Glossary of Terms and Acronyms

The following lists of terms and acronyms are, obviously, not comprehensive. The intention is simply to offer a few helpful references for those who are new to Irish dance. As always, if you have any further questions, please don’t hesitate to ask.

TYPES OF DANCES:

Reel – a lively dance performed in soft shoes, characterized by a rhythm with an even 1-2-3-4 count; musical cadence is either 4/4 or 2/4 time, tempo is approximately 113 on a metronome

Light Jig – a bouncy dance performed in soft shoes, characterized by a rhythm that can be counted aloud as ONE-2-THREE or 1-2-3-FOUR; musical cadence is 6/8 time, tempo is approximately 113 on a metronome

Hop Jig (Single Jig) – IMPORTANT NOTE: Teelin School does not teach a Hop Jig dance in the early level competition classes, so when entering a feis, do not register for a hop jig competition

Slip Jig – a graceful, flowing dance performed in soft shoes, characterized by a rhythm that can be tricky to count until familiar, ONE-2-THREE-4-FIVE-6; musical cadence is 9/8 time, tempo is approximately 113 on a metronome

Treble Jig – an energetic dance performed in hard shoes, characterized by a 1-2-THREE-1-2-THREE rhythm; musical cadence is 6/8 time, tempo is approximately 92 on a metronome for “fast speed” (aka “traditional speed”) dances, and approximately 73 on a metronome for “slow speed” dances

Hornpipe – a catchy, rhythmic dance performed in hard shoes, characterized by a 1-TWO-1-TWO rhythm; musical cadence is either 2/4 or 4/4 time, tempo is approximately 138 on a metronome for “fast speed” (aka “traditional speed”) dances, and approximately 113 on a metronome for “slow speed” dances

Treble Reel – performed in hard shoes, and just as with soft shoes, characterized by a rhythm with an even 1-2-3-4 count, but with seemingly “reely” fast feet!

Set Dance – a dance performed in hard shoes and choreographed for a specific piece of traditional music (either treble jig or hornpipe tempo); a traditional set is a specific dance sequence performed at a specific speed to a specific piece of traditional music; a non-traditional set (also called contemporary set) is original choreography developed by a TCRG and performed at an optional speed to a specific piece of traditional music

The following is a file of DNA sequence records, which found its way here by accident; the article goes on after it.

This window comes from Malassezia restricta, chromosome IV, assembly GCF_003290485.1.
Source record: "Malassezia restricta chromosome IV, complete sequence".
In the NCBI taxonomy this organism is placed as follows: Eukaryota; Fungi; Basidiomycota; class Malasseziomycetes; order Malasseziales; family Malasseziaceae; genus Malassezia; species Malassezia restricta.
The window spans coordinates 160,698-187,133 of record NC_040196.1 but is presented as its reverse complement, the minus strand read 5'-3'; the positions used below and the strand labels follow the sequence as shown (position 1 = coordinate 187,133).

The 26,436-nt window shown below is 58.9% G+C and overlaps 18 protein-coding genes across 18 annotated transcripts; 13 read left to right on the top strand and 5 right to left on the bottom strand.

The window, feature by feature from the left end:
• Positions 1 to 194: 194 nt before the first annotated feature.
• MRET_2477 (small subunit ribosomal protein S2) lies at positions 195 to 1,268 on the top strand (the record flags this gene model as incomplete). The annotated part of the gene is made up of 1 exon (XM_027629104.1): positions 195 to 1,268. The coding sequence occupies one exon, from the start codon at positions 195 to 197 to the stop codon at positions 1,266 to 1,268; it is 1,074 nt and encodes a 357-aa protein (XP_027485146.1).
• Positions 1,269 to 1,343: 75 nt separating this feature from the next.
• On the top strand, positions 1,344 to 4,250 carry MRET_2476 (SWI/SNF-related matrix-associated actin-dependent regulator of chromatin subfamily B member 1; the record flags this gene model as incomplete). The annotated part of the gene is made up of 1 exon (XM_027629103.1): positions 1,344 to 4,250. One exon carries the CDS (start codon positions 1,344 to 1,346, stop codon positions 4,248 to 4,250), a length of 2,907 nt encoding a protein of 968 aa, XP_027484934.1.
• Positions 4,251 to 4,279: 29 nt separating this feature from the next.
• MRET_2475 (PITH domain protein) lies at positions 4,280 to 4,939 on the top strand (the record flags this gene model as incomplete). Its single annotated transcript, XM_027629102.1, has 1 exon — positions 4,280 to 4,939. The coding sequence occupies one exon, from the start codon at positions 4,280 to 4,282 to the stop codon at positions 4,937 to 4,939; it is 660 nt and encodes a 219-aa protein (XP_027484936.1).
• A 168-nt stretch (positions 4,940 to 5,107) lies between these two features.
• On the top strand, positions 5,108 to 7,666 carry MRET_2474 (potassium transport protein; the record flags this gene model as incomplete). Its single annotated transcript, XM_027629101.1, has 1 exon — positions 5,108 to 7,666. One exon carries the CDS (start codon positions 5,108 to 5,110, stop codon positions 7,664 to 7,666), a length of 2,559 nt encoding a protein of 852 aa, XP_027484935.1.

Solo Dances (aka solos) – choreography that can be performed individually

Figure Dances (aka figures) – choreography that is performed in teams

TERMS FREQUENTLY USED FOR IRISH DANCE SKILLS AND TECHNIQUES:

Cross – refers to a dancer’s legs being crossed in such a way that it looks like one knee is hiding behind the other (Note: the term “cross” is almost always used in conjunction with “turnout”)

Turnout – refers to a dancer’s legs being rotated in such a way that, when legs are crossed, heels are pushed out across the midline and toes face toward midline; IMPORTANT: proper turnout comes from the hips, not from the feet – a dancer’s toes and knees should be facing the same direction

Point – a basic Irish dance movement of pointing the foot in front with proper technique (hop on back foot, legs crossed and feet turned out, pointed front foot gently brushes the floor in a staccato movement); “a point” refers to the shape the foot when it shows a proper arch, with heel clearly visible to the inside, top of the foot turned to the outside, toes long and tight

Hop 1-2-3’s – a basic Irish dance movement whereby, with legs crossed and feet turned out, a dancer steps moving forward “right, left, right, hop (on right foot), left, right, left, hop (on left foot), right, left, right” etc…